“There is no such thing as a Johne’s-free herd” was a key message of a recent national conference held to discuss the progress of controlling this hidden disease.
Mycobacterium avium subspecies paratubercolis, for the latin scholars, also referred to by as MAP, has sprinkled its threats onto the world’s dairy industry for many years now.
The disease was first recognised in 1895, but in the UK it has been overshadowed by the bigger issues of BSE, TB, Foot and Mouth disease, and production diseases such as mastitis and lameness.
Johne’s disease is an infectious, wasting condition in beef and dairy cattle and can affect other ruminants such as sheep, goats, deer, bison and antelopes. The disease progressively damages the intestines of infected animals and results in persistent diarrhoea, severe weight loss, reduced milk yield and infertility. Animals can eventually die.
It is predominately a sub-clinical disease which makes detection more difficult. When a case of Johne’s is discovered in a herd, it is likely many other animals will be developing the disease. As early signs are reduced milk output and infertility, animals are often culled from the herd for due to this without Johne’s being recognised as the culprit.
On the basis that Johne’s disease was a threat to efficient dairy production, vets, farmers, milk companies, Government and so on came together in 2009 and formed a national action group. The aims were to raise awareness and understanding of the disease, its effects and its consequences. In the longer term the aim is to encourage commercially viable ways of managing the disease and to reduce its prevalence in the national herd.
Accurate testing for presence of the disease in cattle has always been problematic, but the best available information suggests that Johne’s is present in 60 to 70 per cent of UK dairy herds where one or more cows are infected. The cycle of infection, as was pointed out by a leading veterinary specialist, is the infected cow which infects its calf through milk or faeces or before the calf is born. The calf enters the milking herd as a heifer, apparently healthy, and gradually develops the disease. So the cycle continues.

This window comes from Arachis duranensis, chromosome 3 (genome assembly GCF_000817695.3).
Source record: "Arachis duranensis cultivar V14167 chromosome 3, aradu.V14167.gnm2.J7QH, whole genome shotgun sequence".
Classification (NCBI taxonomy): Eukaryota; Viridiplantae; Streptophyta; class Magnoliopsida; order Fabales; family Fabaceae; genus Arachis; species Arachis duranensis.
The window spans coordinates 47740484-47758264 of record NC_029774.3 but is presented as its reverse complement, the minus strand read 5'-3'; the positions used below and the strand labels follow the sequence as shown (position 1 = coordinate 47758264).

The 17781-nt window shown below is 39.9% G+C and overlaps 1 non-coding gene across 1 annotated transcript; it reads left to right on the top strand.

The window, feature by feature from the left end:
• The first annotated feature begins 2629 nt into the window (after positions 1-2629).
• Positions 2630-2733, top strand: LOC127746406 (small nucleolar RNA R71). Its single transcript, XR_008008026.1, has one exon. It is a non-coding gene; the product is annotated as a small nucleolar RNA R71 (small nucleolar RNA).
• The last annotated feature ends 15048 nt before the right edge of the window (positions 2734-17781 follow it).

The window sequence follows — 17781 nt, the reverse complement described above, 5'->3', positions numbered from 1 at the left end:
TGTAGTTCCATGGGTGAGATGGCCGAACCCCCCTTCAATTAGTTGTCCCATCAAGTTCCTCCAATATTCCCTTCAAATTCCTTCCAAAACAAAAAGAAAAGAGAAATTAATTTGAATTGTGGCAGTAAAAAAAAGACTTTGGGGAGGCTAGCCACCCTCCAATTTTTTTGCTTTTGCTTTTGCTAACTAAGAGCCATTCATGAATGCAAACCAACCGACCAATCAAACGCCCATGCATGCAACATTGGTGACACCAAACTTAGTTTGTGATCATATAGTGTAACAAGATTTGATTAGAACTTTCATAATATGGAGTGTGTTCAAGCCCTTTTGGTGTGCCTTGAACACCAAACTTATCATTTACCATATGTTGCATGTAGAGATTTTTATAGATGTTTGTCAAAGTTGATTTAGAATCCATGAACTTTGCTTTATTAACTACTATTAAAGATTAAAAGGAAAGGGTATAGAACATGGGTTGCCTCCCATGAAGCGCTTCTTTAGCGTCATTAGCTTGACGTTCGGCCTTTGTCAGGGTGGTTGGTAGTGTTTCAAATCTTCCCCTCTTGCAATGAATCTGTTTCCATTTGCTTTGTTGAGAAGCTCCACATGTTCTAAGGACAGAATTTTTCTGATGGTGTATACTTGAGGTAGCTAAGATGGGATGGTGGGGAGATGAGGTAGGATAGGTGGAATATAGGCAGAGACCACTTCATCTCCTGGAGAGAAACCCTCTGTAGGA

The strategy developed by the industry Action Group includes keeping herds not yet infected clear of Johne’s with uninfected herds under constant surveillance to detect early infection. As with most diseases, biosecurity is the key word. Key to good biosecurity is removing diseased cattle, screening the herd, strict hygiene at milking time and around the farm generally, especially at calving, protecting calves, and managing grazing.
A vaccine is available, but as yet it is only suitable in limited conditions, but there are testing programmes provided by schemes to help prevent and control the disease.
The positive news is that farmers are increasingly developing herd health planning programmes in conjunction with their vet and other specialist advisers and, as was reported the conference, significant numbers are now engaging in Johne’s management. As with other things in life, the first step in dealing with a problem is to recognise that it exists. This hidden disease does exist and, although the science is now well understood, there is no quick fix.
This is not the time for heads in the sand because, what is for certain, is that Johne’s won’t go away on its own.
John Sumner is secretary of Shropshire Chamber of Agriculture